If you are interested in participating in academic decision making research online by completing online questionnaires for pay, please check out the panel I run at participate-in-research.org.uk.
You can email me at email@example.com.
For encrypting messages to me, download my GnuPG/PGP public key (or get it from a keyserver, it has the ID 80AD9916).
- Promberger M., & Marteau, T.M. (2013). When do financial incentives reduce intrinsic motivation? Comparing behaviors studied in psychological and economic literatures. Health Psychology 32(9), 950--957. (Special issue on behavioral economics). pdf, Open Access coming soon at Health Psychology.
- Promberger, M., Dolan, P., & Marteau, T.M. (2012). “Pay them if it works”: Discrete choice experiments on the acceptability of financial incentives to change health related behaviour. Social Science & Medicine, 75, 2509--2514. Open access article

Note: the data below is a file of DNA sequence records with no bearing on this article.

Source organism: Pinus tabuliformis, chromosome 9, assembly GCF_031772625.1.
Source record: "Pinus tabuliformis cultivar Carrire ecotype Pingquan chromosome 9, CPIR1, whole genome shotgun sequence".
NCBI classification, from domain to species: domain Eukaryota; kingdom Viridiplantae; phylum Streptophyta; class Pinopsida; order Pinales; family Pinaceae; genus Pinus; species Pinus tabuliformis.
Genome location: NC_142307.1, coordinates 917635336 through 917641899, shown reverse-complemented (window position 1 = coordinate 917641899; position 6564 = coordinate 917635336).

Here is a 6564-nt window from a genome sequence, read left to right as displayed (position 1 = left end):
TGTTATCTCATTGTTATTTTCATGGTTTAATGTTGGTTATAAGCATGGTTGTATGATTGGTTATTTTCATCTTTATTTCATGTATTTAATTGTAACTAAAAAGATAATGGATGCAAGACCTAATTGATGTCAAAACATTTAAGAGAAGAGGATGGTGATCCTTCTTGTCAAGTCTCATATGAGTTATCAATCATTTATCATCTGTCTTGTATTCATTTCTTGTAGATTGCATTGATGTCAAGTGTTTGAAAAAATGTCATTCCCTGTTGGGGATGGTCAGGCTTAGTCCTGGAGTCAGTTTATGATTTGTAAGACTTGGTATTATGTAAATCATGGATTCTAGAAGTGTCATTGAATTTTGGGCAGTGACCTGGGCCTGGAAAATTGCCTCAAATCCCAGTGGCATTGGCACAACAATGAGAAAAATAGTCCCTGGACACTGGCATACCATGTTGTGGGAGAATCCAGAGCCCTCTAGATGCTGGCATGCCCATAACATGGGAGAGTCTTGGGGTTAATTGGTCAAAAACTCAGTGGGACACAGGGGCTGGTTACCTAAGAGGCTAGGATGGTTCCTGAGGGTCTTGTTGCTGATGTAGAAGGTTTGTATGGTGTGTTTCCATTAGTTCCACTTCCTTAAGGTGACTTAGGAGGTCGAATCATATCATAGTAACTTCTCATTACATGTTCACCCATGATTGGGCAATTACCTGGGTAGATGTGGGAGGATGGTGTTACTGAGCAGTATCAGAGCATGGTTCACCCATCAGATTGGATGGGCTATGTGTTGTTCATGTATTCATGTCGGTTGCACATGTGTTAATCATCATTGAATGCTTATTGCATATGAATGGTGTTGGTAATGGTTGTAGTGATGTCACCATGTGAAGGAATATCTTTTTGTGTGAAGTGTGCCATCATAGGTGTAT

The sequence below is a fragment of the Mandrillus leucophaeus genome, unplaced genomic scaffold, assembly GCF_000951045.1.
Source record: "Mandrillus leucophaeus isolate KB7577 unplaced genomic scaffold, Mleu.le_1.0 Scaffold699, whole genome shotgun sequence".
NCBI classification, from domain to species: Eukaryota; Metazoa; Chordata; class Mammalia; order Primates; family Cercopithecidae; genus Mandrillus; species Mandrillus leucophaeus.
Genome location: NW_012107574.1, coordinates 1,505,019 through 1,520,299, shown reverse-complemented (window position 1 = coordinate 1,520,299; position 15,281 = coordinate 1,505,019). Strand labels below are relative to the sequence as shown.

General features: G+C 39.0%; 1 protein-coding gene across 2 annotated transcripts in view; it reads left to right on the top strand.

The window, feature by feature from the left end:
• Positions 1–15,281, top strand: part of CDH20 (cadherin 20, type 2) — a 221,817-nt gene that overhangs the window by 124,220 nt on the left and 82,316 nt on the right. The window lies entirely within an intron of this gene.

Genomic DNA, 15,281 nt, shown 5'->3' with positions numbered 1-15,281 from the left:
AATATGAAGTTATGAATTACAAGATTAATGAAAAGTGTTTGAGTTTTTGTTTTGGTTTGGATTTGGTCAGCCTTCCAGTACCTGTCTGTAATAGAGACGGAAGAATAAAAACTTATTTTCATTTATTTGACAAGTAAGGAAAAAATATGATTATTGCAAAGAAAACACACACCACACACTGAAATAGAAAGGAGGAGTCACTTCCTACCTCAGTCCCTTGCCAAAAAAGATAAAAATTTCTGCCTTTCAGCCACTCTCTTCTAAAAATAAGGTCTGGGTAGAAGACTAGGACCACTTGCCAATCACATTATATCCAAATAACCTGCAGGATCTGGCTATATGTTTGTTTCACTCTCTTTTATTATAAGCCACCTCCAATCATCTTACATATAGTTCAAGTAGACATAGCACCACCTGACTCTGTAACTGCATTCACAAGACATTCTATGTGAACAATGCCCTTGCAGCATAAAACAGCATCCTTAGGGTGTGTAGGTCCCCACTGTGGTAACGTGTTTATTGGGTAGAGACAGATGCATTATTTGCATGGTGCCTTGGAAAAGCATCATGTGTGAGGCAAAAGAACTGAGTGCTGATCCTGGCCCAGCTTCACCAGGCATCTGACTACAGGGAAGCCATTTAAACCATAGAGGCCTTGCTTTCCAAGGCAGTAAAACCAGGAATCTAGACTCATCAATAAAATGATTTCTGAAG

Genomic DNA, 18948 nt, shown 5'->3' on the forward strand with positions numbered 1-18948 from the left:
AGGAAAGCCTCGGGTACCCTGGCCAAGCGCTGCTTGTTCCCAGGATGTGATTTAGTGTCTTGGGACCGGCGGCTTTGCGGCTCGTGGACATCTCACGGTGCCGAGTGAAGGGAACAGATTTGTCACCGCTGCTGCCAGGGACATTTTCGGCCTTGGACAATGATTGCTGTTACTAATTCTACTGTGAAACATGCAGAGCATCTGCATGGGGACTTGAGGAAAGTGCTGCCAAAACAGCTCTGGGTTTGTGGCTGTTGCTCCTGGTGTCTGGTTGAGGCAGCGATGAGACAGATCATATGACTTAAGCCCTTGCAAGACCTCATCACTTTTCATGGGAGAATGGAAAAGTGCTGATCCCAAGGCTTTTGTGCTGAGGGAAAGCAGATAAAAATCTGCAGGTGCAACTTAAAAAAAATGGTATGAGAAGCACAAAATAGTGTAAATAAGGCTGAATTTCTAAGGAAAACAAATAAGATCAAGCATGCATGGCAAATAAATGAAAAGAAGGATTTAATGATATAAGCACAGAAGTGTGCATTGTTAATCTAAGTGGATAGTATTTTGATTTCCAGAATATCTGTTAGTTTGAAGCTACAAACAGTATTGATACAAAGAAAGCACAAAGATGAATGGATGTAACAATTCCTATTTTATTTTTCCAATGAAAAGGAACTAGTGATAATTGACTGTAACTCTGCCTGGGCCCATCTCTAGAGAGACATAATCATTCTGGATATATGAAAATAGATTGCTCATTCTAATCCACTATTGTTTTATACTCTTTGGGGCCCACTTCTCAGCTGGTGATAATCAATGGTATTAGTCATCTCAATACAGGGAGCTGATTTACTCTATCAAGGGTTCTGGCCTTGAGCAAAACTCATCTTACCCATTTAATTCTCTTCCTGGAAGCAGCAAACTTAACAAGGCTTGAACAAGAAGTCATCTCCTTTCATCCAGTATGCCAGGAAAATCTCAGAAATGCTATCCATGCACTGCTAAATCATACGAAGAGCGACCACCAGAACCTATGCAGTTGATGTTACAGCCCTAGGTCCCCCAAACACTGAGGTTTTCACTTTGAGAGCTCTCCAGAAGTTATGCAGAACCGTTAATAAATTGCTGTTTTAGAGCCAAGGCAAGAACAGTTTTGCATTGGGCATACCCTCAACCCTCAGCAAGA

- Promberger, M., Brown, R.C.H., Ashcroft, R.E., & Marteau, T.M. (2011). Acceptability of financial incentives to improve health outcomes in UK and US samples. Journal of Medical Ethics, 37, 682--687. Open access article
- Promberger, M. & Baron, J. (2006). Do patients trust computers? Journal of Behavioral Decision Making, 19, 455--468. pdf
Papers under review or in preparation
- Promberger, M. & Baron, J. (under review). Second-order preferences: When wanting porn is worse than watching it.
- Promberger, M. & Baron, J. (in preparation). Predicting changing preferences: Myside bias and second-order preferences in judgments about public policy.
- Promberger, M., Marteau, T.M. (in preparation). Moral judgments about health incentives.
- Promberger, M., Van Putten, M., & Marteau, T.M. (in preparation). Perceived coerciveness of rewards for medical treatment.
- Perceived coerciveness of rewards for medical treatment (SIRE symposium at University of Stirling, Sept 2013)
- My Linux etc. blog contains loosely Linux-related computer stuff that I want to document mainly for my own use, but that might come in handy for others.
- My Public space blog is about how we use public space, and how we might be able to use it better. Unfortunately, I hardly ever have time to post anything interesting there.
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